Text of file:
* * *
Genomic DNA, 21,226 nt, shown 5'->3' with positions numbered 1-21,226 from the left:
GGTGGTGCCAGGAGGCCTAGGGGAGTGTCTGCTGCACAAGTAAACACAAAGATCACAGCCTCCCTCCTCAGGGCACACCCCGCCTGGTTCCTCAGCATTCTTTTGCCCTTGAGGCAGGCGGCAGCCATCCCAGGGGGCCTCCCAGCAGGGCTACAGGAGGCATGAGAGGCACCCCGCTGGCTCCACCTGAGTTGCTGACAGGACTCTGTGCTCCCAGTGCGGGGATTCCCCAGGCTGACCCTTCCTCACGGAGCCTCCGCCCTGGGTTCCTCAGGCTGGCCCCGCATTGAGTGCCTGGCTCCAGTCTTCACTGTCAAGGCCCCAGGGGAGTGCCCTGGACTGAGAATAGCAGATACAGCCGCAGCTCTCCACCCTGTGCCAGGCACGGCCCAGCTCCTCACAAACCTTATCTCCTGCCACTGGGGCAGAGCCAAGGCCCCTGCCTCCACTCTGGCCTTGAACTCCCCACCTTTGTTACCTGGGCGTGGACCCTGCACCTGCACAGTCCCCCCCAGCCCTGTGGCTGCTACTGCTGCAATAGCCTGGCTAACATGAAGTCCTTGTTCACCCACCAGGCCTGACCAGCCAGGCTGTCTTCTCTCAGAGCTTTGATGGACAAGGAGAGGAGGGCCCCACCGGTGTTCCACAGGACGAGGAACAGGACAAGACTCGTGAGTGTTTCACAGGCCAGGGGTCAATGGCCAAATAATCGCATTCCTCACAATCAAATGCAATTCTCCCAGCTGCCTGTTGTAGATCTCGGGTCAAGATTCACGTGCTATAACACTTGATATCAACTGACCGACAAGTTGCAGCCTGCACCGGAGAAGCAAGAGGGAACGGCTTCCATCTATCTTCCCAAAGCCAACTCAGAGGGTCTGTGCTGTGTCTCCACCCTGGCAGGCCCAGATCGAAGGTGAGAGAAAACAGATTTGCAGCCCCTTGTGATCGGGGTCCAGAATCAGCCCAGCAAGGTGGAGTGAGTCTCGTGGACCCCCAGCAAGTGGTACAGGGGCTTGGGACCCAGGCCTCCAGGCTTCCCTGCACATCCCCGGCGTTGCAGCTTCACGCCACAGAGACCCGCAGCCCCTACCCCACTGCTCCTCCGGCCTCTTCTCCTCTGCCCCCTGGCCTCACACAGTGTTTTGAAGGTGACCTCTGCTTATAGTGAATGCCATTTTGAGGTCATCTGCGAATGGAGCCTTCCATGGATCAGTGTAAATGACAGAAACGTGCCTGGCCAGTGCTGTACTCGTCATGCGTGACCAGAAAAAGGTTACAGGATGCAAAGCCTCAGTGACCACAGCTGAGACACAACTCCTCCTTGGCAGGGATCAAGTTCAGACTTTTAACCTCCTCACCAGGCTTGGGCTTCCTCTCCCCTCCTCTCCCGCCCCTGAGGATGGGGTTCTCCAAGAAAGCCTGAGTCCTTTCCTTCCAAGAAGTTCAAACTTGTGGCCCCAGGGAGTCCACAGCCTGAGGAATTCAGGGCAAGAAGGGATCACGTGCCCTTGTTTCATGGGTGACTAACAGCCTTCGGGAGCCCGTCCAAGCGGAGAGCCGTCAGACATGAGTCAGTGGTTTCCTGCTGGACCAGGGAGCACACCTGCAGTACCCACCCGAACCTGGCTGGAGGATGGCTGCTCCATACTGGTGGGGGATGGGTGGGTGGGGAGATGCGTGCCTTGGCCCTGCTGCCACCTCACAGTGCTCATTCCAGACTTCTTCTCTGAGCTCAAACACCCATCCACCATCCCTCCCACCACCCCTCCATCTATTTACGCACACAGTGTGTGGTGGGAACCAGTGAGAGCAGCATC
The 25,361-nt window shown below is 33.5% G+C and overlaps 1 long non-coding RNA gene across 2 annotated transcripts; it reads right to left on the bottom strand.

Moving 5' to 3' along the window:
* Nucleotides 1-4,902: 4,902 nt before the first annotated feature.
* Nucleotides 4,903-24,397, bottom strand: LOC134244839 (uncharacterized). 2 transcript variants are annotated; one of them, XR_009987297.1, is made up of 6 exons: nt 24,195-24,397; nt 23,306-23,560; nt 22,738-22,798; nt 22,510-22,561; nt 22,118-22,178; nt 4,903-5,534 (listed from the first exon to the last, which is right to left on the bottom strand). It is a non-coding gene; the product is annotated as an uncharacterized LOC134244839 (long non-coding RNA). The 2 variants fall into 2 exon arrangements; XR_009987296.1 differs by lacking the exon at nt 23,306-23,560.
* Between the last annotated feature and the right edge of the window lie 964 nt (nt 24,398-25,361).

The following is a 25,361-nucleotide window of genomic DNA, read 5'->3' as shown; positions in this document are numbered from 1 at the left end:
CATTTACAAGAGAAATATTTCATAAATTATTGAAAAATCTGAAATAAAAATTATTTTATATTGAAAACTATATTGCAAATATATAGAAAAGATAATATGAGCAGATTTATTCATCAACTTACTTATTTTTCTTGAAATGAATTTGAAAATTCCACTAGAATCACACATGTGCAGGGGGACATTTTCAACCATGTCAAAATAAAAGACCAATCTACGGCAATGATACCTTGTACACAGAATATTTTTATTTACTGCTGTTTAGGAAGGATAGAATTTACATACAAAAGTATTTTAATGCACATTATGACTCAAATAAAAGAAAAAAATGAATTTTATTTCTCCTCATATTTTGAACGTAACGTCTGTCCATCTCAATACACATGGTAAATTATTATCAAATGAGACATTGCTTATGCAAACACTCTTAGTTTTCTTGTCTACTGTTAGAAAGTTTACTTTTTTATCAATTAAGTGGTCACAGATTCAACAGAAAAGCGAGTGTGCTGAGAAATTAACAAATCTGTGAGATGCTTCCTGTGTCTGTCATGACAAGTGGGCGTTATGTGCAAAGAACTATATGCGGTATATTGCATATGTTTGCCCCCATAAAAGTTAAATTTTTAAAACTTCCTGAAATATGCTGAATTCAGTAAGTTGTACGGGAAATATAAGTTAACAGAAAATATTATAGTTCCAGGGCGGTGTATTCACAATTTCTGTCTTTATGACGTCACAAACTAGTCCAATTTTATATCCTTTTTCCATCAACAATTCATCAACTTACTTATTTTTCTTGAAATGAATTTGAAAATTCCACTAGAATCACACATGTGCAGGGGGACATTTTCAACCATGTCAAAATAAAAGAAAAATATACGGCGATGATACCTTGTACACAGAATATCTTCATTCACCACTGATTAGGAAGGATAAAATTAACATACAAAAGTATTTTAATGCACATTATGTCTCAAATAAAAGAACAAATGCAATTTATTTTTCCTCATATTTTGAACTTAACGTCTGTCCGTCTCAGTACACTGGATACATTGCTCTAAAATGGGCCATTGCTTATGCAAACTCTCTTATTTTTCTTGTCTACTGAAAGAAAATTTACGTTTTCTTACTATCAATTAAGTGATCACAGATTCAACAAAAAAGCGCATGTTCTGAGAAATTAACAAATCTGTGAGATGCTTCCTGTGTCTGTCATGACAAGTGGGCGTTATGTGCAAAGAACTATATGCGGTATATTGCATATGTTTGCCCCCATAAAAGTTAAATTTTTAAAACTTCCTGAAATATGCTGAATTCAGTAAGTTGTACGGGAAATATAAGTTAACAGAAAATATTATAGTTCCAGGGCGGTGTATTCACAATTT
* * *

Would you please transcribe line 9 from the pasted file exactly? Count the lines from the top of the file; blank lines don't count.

CATTTACAAGAGAAATATTTCATAAATTATTGAAAAATCTGAAATAAAAATTATTTTATATTGAAAACTATATTGCAAATATATAGAAAAGATAATATGAGCAGATTTATTCATCAACTTACTTATTTTTCTTGAAATGAATTTGAAAATTCCACTAGAATCACACATGTGCAGGGGGACATTTTCAACCATGTCAAAATAAAAGACCAATCTACGGCAATGATACCTTGTACACAGAATATTTTTATTTACTGCTGTTTAGGAAGGATAGAATTTACATACAAAAGTATTTTAATGCACATTATGACTCAAATAAAAGAAAAAAATGAATTTTATTTCTCCTCATATTTTGAACGTAACGTCTGTCCATCTCAATACACATGGTAAATTATTATCAAATGAGACATTGCTTATGCAAACACTCTTAGTTTTCTTGTCTACTGTTAGAAAGTTTACTTTTTTATCAATTAAGTGGTCACAGATTCAACAGAAAAGCGAGTGTGCTGAGAAATTAACAAATCTGTGAGATGCTTCCTGTGTCTGTCATGACAAGTGGGCGTTATGTGCAAAGAACTATATGCGGTATATTGCATATGTTTGCCCCCATAAAAGTTAAATTTTTAAAACTTCCTGAAATATGCTGAATTCAGTAAGTTGTACGGGAAATATAAGTTAACAGAAAATATTATAGTTCCAGGGCGGTGTATTCACAATTTCTGTCTTTATGACGTCACAAACTAGTCCAATTTTATATCCTTTTTCCATCAACAATTCATCAACTTACTTATTTTTCTTGAAATGAATTTGAAAATTCCACTAGAATCACACATGTGCAGGGGGACATTTTCAACCATGTCAAAATAAAAGAAAAATATACGGCGATGATACCTTGTACACAGAATATCTTCATTCACCACTGATTAGGAAGGATAAAATTAACATACAAAAGTATTTTAATGCACATTATGTCTCAAATAAAAGAACAAATGCAATTTATTTTTCCTCATATTTTGAACTTAACGTCTGTCCGTCTCAGTACACTGGATACATTGCTCTAAAATGGGCCATTGCTTATGCAAACTCTCTTATTTTTCTTGTCTACTGAAAGAAAATTTACGTTTTCTTACTATCAATTAAGTGATCACAGATTCAACAAAAAAGCGCATGTTCTGAGAAATTAACAAATCTGTGAGATGCTTCCTGTGTCTGTCATGACAAGTGGGCGTTATGTGCAAAGAACTATATGCGGTATATTGCATATGTTTGCCCCCATAAAAGTTAAATTTTTAAAACTTCCTGAAATATGCTGAATTCAGTAAGTTGTACGGGAAATATAAGTTAACAGAAAATATTATAGTTCCAGGGCGGTGTATTCACAATTT